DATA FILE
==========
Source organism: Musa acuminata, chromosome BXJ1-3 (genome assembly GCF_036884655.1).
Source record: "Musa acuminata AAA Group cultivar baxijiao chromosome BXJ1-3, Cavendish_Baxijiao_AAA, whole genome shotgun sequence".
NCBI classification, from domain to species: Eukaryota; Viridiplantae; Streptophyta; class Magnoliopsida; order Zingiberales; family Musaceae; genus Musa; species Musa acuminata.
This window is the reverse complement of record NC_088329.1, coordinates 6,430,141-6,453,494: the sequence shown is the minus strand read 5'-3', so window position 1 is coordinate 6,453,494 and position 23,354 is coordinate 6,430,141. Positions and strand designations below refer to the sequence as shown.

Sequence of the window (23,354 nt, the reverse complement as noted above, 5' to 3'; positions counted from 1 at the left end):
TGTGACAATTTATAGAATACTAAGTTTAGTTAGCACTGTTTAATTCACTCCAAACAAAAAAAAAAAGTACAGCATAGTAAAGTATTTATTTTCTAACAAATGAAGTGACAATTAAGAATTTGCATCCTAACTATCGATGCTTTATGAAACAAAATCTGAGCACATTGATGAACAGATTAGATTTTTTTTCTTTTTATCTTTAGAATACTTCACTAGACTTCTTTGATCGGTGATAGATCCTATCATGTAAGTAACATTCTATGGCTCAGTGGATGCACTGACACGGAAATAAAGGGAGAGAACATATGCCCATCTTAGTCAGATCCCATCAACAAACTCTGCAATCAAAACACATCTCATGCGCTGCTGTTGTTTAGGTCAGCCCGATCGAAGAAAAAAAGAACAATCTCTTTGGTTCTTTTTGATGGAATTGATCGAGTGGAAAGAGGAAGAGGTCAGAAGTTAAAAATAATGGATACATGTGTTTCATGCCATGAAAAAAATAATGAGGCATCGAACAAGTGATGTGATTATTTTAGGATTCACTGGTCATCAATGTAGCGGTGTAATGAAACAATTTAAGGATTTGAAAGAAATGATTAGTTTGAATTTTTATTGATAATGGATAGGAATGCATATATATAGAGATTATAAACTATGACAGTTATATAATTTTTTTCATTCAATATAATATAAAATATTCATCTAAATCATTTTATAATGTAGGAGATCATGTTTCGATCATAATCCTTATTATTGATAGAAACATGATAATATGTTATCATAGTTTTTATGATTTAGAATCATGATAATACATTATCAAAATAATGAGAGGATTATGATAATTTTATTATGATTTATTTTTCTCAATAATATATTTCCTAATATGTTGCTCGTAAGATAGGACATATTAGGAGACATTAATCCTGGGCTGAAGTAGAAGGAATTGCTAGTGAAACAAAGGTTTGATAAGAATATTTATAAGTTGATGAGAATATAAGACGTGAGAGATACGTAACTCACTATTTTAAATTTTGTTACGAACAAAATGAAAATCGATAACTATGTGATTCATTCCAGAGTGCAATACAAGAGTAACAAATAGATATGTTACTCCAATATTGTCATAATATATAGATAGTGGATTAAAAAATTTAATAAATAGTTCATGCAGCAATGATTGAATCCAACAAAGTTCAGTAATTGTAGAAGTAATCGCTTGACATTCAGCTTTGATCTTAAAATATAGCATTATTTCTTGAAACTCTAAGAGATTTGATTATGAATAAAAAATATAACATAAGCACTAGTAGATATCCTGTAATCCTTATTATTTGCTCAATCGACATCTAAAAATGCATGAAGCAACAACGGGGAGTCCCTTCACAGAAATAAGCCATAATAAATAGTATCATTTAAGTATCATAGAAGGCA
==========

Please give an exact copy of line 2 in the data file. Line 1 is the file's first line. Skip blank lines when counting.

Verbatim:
Source record: "Musa acuminata AAA Group cultivar baxijiao chromosome BXJ1-3, Cavendish_Baxijiao_AAA, whole genome shotgun sequence".